Oh, how much I love early summer Saturday mornings. These slow days of the week when the sun is bright and happy, and warmly invites you to enjoy its kisses all day long. Saturdays are happy days for me and I have always found something graceful about them. A day when everything happens in a perfect speed – neither too slow nor too fast. Every moment appears in the right time and it lasts just as long as it should. Peacefully. Lovingly. One moment leads seamlessly to the next one in a perfect graceful manner.
I love to wake up early (hey, but not too early!) on Saturday and head out to my new favorite city farmers market. There is nothing like grabbing a freshly baked croissant (or maybe a few more – you never know how much you will like them) from the bakery stand, a cup of hot coffee, some beautiful peonies and then wonder around for an hour or so while filling my bag with everything that nature is giving us at this time of the year. This particular farmers market is small and it doesn’t have a huge selection of produce, but I find it to be a wonderful gathering community of people who love their city and who appreciate everyone that grows or makes food locally. In essence, it reminds me of European cities where farmers markets appear right in their hearths and are inseparable parts of the local community.
I never know what I will find at the market and I love the feeling of discovery. In that early summer day the peas, leafy greens, herbs and garlic scapes are in season, I even spotted some fresh nnettle and pea shoots. I decided to grab some beautiful greens, plus some never tried, or never tried produce and make something out of it. I filled my bag with pea shoots (first time for me ever), nettle, fresh spinach and mint and headed home.
I wanted to use all the produce in the same recipe and to retain the freshness of the beautiful greens. For some reason (and totally unrelated to this post) lately I have been thinking of gnocchi, so I decided to make pea shoots and nettle dumplings .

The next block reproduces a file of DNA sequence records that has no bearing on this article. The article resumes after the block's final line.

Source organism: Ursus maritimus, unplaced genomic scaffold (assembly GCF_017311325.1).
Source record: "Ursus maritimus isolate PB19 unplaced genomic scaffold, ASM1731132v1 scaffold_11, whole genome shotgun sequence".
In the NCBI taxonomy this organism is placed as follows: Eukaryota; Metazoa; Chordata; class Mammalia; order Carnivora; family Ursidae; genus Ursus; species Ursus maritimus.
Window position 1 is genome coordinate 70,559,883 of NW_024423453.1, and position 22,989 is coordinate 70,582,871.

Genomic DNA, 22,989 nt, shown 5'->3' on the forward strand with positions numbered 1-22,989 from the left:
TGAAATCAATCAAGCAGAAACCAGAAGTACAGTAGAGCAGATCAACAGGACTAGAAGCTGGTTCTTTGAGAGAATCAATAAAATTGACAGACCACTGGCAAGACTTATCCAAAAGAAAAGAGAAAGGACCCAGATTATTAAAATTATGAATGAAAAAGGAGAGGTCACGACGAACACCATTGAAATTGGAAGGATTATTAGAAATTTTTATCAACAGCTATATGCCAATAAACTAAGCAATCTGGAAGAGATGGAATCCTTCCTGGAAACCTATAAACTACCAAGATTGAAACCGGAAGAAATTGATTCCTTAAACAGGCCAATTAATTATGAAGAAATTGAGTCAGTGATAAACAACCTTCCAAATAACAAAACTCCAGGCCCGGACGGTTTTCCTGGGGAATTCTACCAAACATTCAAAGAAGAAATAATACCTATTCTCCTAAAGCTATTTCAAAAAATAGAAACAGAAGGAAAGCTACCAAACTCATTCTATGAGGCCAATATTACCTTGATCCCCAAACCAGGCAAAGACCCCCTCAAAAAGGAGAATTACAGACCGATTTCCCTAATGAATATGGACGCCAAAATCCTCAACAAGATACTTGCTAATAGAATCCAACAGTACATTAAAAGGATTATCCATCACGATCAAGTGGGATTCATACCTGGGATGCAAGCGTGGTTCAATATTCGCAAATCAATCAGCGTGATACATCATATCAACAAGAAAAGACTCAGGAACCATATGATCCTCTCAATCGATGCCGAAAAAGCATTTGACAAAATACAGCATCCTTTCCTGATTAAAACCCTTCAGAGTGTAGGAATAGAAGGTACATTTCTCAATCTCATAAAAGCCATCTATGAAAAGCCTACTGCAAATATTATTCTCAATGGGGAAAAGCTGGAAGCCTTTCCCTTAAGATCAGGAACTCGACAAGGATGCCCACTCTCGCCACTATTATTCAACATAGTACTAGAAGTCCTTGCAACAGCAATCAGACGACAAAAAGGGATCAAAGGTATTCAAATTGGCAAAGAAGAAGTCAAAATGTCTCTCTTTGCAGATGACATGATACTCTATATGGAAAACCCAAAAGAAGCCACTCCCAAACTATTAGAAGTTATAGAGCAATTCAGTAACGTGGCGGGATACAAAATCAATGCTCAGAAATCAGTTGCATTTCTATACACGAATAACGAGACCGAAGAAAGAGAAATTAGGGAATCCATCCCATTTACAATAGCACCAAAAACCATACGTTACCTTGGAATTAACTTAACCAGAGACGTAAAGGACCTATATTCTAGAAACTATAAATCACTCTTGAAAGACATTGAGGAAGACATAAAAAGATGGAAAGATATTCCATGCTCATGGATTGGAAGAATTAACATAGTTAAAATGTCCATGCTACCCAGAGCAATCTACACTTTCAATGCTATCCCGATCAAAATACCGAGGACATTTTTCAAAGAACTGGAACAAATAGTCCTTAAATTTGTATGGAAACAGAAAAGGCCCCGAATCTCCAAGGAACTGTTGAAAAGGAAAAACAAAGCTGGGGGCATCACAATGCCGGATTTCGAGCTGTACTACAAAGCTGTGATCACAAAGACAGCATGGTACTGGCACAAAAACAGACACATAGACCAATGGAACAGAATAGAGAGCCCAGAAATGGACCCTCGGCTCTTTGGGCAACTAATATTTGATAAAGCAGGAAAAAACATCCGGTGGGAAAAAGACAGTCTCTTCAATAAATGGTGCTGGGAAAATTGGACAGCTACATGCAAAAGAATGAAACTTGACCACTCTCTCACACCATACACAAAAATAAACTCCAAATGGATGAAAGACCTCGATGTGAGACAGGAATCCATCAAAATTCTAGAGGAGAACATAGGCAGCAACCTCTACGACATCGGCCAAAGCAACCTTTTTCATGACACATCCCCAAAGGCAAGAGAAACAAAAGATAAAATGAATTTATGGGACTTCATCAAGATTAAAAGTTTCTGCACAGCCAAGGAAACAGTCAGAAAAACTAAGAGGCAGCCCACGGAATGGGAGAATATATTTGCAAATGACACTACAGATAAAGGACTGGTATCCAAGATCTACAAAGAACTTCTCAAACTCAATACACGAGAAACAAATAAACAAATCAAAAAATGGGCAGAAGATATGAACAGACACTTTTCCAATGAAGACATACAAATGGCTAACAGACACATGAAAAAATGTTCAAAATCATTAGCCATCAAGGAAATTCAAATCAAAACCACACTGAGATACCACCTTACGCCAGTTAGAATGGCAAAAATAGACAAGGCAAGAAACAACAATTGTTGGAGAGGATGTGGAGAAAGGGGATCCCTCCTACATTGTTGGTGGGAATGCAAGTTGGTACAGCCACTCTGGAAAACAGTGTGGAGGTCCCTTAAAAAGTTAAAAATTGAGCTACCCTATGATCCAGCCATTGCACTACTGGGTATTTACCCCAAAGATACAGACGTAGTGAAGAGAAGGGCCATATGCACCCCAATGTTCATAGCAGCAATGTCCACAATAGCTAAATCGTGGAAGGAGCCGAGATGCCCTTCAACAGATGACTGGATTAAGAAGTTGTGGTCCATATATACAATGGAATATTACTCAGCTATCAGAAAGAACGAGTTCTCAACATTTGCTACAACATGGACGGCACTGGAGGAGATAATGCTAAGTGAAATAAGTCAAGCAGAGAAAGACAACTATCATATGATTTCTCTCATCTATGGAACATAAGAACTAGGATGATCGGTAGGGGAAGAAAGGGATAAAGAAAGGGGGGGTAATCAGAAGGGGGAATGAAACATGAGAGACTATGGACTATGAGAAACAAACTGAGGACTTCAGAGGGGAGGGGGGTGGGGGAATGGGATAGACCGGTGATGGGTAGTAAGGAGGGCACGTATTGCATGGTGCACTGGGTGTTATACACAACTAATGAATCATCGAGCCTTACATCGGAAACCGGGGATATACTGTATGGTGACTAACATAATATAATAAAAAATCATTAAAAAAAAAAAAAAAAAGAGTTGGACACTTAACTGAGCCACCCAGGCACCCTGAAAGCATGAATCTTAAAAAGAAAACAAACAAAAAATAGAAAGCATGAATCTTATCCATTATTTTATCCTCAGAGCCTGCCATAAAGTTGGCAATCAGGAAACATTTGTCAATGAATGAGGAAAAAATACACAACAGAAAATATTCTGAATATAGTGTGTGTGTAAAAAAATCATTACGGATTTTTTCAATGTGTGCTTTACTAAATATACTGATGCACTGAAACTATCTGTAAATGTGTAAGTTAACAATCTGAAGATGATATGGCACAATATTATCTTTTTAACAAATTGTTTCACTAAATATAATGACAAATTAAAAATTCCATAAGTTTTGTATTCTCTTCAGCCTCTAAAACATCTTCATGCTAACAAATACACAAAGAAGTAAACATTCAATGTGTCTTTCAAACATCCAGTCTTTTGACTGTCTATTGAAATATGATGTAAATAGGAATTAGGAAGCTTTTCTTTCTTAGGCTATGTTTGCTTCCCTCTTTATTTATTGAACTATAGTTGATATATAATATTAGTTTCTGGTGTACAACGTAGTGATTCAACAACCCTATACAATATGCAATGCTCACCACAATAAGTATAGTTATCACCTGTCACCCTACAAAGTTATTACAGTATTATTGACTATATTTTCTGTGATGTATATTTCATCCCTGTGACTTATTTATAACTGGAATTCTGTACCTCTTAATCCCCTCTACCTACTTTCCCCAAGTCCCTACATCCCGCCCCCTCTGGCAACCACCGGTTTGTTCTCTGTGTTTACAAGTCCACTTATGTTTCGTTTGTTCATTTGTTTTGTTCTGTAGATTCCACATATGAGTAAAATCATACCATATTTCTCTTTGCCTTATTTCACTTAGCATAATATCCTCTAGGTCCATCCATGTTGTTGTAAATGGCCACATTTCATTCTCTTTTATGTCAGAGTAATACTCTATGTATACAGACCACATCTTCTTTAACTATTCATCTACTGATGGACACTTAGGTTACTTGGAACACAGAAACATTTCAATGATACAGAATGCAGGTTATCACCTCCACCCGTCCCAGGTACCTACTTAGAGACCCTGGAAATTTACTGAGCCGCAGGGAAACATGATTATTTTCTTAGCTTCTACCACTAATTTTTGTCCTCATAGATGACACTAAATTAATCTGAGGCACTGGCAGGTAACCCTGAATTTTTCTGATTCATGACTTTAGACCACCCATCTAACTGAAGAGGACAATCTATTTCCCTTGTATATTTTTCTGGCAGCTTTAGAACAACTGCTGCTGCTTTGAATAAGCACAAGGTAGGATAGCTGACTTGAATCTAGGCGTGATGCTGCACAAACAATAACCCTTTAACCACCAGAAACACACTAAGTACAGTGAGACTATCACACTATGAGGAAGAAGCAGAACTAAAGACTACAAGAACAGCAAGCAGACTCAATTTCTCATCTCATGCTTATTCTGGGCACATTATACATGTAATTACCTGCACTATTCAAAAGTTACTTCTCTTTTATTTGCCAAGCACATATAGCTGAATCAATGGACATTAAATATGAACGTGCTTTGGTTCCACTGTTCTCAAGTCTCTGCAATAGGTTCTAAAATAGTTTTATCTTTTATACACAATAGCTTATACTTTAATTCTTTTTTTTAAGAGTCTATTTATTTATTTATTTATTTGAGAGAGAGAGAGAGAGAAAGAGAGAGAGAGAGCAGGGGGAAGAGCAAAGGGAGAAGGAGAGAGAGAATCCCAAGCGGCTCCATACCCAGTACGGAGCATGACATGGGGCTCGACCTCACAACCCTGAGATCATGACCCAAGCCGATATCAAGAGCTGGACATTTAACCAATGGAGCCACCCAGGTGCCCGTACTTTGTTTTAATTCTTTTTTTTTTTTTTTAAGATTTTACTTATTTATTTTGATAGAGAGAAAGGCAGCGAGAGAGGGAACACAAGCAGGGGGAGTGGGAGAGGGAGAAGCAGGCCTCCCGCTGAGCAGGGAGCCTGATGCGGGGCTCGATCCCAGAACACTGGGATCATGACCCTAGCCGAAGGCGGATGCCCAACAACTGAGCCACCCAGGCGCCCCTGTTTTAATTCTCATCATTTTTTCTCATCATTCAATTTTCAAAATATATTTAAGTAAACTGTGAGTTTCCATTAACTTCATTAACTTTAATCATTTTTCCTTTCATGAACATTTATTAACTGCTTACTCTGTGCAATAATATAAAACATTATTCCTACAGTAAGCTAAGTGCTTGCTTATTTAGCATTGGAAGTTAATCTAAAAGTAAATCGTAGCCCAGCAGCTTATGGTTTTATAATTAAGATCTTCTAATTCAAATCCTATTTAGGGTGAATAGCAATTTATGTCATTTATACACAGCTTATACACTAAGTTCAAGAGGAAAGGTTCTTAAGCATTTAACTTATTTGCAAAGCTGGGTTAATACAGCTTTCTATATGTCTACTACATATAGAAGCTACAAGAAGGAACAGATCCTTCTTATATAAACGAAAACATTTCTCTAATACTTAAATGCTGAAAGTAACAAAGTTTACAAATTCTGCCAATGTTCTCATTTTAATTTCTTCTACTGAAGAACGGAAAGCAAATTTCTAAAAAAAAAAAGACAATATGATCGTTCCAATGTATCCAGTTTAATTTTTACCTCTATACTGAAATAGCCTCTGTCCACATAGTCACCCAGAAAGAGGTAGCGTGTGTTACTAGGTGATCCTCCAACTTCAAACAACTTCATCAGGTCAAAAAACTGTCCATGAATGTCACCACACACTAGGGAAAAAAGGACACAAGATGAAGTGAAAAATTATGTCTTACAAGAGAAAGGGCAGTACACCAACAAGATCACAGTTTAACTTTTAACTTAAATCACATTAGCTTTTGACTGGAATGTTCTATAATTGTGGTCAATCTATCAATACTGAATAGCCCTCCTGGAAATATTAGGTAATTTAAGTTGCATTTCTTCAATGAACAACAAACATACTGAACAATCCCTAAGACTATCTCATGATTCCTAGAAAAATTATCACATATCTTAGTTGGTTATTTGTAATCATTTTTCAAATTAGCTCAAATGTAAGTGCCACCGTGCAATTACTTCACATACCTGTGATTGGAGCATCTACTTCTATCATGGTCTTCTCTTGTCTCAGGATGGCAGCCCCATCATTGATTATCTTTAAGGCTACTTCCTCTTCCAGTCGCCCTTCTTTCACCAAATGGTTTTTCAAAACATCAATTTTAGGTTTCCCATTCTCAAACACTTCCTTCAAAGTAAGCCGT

If you haven’t tried nettle one thing you should know is that it sting, so be careful when handling it (if necessary, use gloves). It has a unique flavor and it has been known for centuries for its purifying medicinal qualities. Nettle is at its best in late spring and early summer and you can forage it yourself or get it (quite cheap) at the local farmers market. Blanch or sauté nettle to remove the stinging or add directly to soups.
For this recipe, I sautéed all the greens separately, since each takes a different amount of time to wilt. This reduces their volume and released the juices. Then I squeezed the juices out so the filling is not watery and loose and added some fresh mint, ricotta and lemon zest. I added a small amount of four, just enough to hold everything together, which made the dumplings soft. Then I boiled them and sautéd them in butter (a good quantity of it), just as you would do with gnocchi, and this made them soft on the inside and crispy on the outside. Most spinach and ricotta dumplings are served with tomato sauce but I like them served with cherry tomatoes and olives lightly drizzled with olive oil.
I loved the result and hope you make the recipe and enjoy it too. Until the next time my friends.
Spinach, Nettle and Pea Shoots Dumplings
• 1 bag (125 gr) baby spinach leaves
• 1 cup (loose) fresh nettle
• 2 cups (loosely) pea shoots (leaves only)
• 1 cup (200 gr) fresh ricotta
• 2/3 cup (50 gr) finely grated Parmesan, plus extra to serve
• 5 spring onions, chopped
• 1 clove garlic, crushed
• 1/4 cup fresh mint leaves (chopped) plus extra to serve
• Zest of 1 lemon
• 1/3 cup (50 gr) plain flour, plus extra for dusting
• 2 eggs
• 4-5 tbsp (45 gr) butter
• 1 1/2 cups (300 gr) halved cherry tomatoes
• 1/3 cup kalamata olives (pit removed)
- Drizzle a large notstick skillet with some olive oil and heat over medium-high heat. Add the spinach (in batches, if necessary), a pinch of salt and sauté for 2-3 minutes until wilted. Transfer to a bowl and repeat the process with the nettle and the pea shoots. Place all wilted greens on 2 sheets of paper towel and squeeze the water.
- Meanwhile, heat a medium pot with water until it starts boiling. Place the wilted greens and rest of the ingredients (except butter) in a large bowl and mix until a sticky dough is formed and add salt and pepper to taste. Roll tablespoons of the mixture into balls and roll in the extra butter. Drop the dumplings (in batches) into the hot water, making sure the boil is gentle and not vigorous, otherwise they can fall apart. Remove with a slotted spoon and set aside.
- Toss the tomatoes and olives in a bowl and add olive oil and salt to taste and set aside. Place half of the butter in a large nonstick skillet, heat over medium-high heat and add half of the dumplings. Cook until golden brown (2-3 minutes), then flip and cook on the other side. Place on a plate lined with paper towel and repeat with the remaining butter and dumplings.
- Serve while still warm with a side of the tomato/olive salad, extra Parmesan and extra mint leaves.